Last Thursday night was a normal night for me – well as normal as a night can be after a highly controversial man was just elected President of my country only two days ago. I was sitting in the Laurel Hall lounge, hanging out with my friends and painting wooden fans as a part of a Hall event to destress. I sure needed it, and so did my friends who were just as shaken up by last Tuesday night’s results.
And then, we heard it. We heard shouts and chants and to be honest – at first, I got scared. I thought that it was a Trump rally, that one of those hateful protests had finally arrived on my campus. My friends insisted we go outside and see what all the commotion was and even though I was terrified inside, I still felt a streak of courage and nerve. I was determined not to be scared by these people.
Once outside, my heart flipped upside down. It was not a riot of enflamed Trump supporters, but a protest of emblazoned anti–Trump supporters shouting: “Love trumps hate! Love trumps hate!”
In that moment, I felt safe, I felt encouraged, I felt strong.
What has upset me so much about the presidential election’s results is that it seems like Trump’s victory was an invitation for the racist, sexist and homophobic members of America to be even more openly, unapologetically and antagonistically so. I feel like these hateful people were using “freedom of speech” as an excuse to justify their nasty, combative words. The First Amendment states: “Congress shall make no law respecting an establishment of religion, or prohibiting the free exercise thereof; or abridging the freedom of speech, or of the press; or the right of the people peaceably to assemble, and to petition the government for a redress of grievances.”
Clearly, the aggressive Trump supporters are violating the spirit of the First Amendment of the U.S. Constitution. However, I also know many Hillary, or simply anti-Trump, supporters are being just as hostile and are doing the same. So what hurts is that since election night, many of the more riled up people on either side of the political spectrum are forgetting the true meaning of being a plain, decent human being in America.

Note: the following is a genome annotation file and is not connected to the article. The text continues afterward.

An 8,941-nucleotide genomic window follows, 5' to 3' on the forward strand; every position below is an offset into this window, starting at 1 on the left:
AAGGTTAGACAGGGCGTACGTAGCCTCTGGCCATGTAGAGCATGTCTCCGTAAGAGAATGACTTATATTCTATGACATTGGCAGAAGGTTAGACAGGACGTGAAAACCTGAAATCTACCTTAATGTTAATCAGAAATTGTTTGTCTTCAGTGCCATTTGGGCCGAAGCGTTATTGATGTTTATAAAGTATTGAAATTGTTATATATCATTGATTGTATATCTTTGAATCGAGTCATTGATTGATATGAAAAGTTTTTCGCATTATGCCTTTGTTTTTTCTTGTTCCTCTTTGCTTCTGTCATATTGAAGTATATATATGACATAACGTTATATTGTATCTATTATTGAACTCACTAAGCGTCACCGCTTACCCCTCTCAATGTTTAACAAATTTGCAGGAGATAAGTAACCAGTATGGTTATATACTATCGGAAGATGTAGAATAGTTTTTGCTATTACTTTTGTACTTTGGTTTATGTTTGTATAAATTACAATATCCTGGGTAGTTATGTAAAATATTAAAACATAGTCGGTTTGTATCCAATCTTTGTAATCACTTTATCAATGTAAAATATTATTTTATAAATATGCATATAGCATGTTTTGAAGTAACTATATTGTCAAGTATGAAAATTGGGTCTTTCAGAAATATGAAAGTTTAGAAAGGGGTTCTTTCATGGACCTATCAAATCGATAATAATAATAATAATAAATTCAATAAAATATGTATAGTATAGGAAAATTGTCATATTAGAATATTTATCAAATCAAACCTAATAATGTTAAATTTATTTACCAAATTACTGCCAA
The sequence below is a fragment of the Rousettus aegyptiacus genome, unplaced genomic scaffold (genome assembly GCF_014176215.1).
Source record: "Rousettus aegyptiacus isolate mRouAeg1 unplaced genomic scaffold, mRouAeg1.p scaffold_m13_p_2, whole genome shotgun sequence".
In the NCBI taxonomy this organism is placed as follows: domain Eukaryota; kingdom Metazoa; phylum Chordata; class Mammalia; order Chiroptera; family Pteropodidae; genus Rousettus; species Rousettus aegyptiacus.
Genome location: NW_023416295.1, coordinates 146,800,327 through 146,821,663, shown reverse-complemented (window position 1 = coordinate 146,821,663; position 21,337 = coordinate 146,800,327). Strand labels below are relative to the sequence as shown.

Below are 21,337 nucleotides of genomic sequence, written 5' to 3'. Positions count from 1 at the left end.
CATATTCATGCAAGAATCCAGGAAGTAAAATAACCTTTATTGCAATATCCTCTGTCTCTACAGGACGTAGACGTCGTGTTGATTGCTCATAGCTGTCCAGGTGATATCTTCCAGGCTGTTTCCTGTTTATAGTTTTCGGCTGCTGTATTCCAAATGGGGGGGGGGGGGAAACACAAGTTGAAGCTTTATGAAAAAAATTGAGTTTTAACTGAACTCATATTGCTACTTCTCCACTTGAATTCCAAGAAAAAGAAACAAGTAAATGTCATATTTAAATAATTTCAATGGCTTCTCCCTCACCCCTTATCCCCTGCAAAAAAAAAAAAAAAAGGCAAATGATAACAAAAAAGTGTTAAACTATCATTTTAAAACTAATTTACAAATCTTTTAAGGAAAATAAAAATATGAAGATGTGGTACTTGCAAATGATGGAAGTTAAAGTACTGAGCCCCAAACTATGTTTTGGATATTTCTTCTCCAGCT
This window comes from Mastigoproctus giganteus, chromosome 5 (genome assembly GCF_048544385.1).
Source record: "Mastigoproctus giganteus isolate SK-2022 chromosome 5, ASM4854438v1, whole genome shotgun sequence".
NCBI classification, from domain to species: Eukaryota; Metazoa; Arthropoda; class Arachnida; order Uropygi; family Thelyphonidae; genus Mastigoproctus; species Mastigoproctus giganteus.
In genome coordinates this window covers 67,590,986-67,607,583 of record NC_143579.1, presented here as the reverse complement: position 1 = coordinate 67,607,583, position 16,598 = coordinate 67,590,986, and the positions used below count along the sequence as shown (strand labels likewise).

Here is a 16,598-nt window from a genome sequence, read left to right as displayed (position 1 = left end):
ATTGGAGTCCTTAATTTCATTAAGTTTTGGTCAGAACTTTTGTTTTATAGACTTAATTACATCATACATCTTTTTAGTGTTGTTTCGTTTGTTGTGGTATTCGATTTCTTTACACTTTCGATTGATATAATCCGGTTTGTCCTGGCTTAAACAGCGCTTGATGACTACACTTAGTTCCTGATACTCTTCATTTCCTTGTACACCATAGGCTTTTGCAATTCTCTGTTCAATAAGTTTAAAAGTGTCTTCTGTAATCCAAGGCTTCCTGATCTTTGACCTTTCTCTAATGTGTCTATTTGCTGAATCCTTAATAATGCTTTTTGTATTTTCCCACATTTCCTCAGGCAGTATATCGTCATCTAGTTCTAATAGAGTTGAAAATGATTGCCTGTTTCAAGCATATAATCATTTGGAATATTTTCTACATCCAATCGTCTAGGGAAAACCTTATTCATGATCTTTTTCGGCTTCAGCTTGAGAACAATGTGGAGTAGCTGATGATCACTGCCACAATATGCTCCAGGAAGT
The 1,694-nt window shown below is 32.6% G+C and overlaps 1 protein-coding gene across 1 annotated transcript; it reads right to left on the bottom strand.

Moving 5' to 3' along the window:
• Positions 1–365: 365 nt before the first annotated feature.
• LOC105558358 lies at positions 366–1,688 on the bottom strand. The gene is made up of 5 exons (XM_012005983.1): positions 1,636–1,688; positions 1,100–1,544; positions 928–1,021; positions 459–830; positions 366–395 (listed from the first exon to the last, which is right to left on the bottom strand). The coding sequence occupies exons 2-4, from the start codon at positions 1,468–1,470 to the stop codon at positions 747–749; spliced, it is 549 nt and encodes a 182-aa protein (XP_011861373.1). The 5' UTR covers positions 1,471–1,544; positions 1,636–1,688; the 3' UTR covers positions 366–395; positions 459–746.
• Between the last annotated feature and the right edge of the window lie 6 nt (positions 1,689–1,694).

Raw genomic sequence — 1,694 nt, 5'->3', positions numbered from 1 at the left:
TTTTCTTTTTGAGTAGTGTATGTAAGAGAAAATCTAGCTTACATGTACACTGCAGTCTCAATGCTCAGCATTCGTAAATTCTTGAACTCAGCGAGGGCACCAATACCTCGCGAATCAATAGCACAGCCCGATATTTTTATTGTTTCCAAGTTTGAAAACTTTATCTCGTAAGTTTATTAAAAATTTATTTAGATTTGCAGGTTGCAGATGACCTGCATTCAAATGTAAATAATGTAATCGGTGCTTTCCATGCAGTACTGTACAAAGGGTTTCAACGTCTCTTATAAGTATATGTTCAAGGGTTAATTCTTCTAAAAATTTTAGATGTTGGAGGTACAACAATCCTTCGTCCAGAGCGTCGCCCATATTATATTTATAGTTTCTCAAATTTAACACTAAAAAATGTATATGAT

We need peaceful protests. We need freedom of speech that does not attack others in cruel and malicious ways.
Last Thursday night was a heart-warming and eye-opening experience for me. Seeing the group of almost a hundred students courageously and resolutely protesting against the hate that has been going on ignited the small spark that had already started burning in me.
If I got anything positive from the hate that has been spewing all over America this past week, it’s that I must join the movement that protests against it. We must restore and protect the true meaning of freedom of speech, which is not the hateful “free speech” that some Americans are abusing today.
This election might not have turned out the way many thought it was going to, but the reality will not change. Trump was elected and people are going berserk over it. We must come together strong and realize that 'love trumps hate.'